Whiplash is an injury that occurs when the body is subject to sudden force. It may occur with or without broken bones. If you’re in an accident, it’s important to understand what whiplash is.
If you bring an injury claim, you may deserve compensation for whiplash and other injuries.
So, What Exactly Is Whiplash?
According to Johns Hopkins Medicine, whiplash is physical injury to the muscles, discs, nerves and tendons in the neck. Whiplash occurs when the neck is subjected to more sudden, physical force than it is meant to withstand. The components of the neck are pulled even if bones are not broken. Whiplash is a physical injury that results in neck pain, soreness throughout the body and other physical symptoms.
How Do You Know If You Have Whiplash?
You know if you have whiplash by examining the symptoms of whiplash including neck pain, shoulder pain and stiffness. The symptoms of whiplash can also be common symptoms of other injuries, so it’s important to rule out other causes of injury. Diagnostic tools to know if you have whiplash include x-rays, MRIs, CT scans and patient interviews.
Symptoms Of Whiplash From Rear-End Collision
Here are some of the symptoms of whiplash from a rear-end collision:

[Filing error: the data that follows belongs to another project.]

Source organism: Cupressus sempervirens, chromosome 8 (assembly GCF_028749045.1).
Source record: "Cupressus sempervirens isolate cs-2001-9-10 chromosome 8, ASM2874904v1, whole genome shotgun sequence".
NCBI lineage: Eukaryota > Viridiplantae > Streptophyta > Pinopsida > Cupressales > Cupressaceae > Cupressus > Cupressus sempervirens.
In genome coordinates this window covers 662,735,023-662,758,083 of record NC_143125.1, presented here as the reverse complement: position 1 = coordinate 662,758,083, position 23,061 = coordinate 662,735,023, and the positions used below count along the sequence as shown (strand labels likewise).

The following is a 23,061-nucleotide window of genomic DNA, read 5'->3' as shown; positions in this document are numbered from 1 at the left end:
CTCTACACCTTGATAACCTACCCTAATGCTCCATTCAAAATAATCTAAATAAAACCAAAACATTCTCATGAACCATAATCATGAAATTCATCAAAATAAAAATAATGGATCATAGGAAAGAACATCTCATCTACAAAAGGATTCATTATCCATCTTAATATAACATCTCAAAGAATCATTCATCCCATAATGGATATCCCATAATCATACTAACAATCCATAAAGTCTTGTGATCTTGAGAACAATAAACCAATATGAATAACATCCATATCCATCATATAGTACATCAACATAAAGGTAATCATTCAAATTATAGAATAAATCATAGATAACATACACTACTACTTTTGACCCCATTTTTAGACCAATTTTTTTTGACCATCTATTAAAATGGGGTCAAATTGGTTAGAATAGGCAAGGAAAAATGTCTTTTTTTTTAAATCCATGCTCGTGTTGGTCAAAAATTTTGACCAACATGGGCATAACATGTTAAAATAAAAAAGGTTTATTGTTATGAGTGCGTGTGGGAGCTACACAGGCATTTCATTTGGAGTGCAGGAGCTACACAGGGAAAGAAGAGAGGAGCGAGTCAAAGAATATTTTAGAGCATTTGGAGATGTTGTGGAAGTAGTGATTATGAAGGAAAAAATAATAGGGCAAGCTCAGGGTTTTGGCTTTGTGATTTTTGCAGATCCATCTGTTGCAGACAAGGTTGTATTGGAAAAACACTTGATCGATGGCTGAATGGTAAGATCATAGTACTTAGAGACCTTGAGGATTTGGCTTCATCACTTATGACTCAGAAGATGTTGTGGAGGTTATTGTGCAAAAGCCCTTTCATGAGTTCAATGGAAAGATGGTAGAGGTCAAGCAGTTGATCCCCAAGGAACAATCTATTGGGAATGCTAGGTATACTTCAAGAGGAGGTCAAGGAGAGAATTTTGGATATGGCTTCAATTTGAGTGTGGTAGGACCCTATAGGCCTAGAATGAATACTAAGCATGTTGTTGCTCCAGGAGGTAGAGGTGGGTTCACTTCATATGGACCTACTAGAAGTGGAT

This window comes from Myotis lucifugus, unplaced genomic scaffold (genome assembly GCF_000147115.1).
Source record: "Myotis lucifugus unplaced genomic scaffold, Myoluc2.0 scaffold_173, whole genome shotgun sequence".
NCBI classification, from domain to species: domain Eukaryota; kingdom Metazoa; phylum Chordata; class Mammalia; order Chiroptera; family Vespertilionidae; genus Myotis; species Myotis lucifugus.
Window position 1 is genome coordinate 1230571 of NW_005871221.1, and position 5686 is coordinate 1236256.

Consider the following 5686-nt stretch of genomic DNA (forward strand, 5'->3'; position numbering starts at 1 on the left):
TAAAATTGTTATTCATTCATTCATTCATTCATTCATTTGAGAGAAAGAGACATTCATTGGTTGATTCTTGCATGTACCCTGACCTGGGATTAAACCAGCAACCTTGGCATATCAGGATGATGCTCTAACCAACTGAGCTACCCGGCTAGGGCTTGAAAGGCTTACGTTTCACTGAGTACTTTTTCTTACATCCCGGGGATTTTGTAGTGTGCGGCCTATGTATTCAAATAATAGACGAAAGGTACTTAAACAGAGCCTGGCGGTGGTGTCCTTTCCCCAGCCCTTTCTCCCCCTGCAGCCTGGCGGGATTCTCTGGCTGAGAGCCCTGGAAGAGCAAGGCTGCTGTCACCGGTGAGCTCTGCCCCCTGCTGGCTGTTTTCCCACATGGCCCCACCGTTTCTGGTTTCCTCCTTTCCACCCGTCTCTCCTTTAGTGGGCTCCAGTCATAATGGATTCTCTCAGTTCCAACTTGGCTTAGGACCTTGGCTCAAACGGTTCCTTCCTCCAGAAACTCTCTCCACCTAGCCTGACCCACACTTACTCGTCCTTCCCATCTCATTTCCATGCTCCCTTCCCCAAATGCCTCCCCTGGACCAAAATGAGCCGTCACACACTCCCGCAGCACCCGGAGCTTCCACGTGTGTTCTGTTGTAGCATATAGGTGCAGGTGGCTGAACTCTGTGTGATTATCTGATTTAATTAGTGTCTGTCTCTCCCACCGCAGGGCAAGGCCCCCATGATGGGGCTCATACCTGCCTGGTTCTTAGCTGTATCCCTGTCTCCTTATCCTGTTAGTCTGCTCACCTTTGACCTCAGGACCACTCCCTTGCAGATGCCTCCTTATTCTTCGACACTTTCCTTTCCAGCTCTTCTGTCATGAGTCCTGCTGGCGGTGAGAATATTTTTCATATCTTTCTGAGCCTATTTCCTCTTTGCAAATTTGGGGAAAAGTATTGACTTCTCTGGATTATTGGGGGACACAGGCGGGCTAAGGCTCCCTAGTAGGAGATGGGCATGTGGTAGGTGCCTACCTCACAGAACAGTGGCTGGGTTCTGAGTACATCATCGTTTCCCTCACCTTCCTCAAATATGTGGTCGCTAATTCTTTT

- Ringing in ears
- Neck and shoulder pain
- Vision irregularities
- Difficulty concentrating
- Trouble sleeping and feeling tired
- Low back pain
- Arm/hand radiating pain and stiffness
- Loss of range of motion
- Instability of the neck
- Memory trouble
- Mood changes and irritability
Symptoms manifest differently for each person. You may not have many of the various signs of whiplash. These symptoms can also be signs of other injuries, so it’s important to consider all relevant factors and possible injuries when investigating whiplash.
The best treatment for whiplash is ice and rest. Treatment should be a combination of rest and slow return of movement over time.
Of course, the best treatment for whiplash is treatment that is customized to your unique injuries that is based on your physical therapist’s recommendations. There are a variety of treatment techniques, and the best treatment for you is specific to your injuries and symptoms.
So with a combination of rest, physical therapy and medication. Determining the right whiplash treatment depends on its severity and what other injuries you have simultaneously. Here are some possible types of whiplash treatment:
- Neck collar
- Slow return to movement
- Physical therapy
- Non-steroidal anti-inflammatory drugs (ibuprofen)
- Muscle relaxers
Recovery from whiplash takes time. You need to stabilize your body and give yourself time to heal. Remember, when you feel pain, your body is trying to tell you something. Find ways to rest your neck from sudden movement and gradually return to activity.
How Long Does Whiplash Last For?
The National Institutes of Neurological Disorders and Stroke says that whiplash lasts for a few weeks to a few months. In severe cases, it might last several months. Of course, treating the symptoms properly may reduce recovery time. For most people, whiplash lasts for a period of weeks or months with symptoms lingering longer for some patients.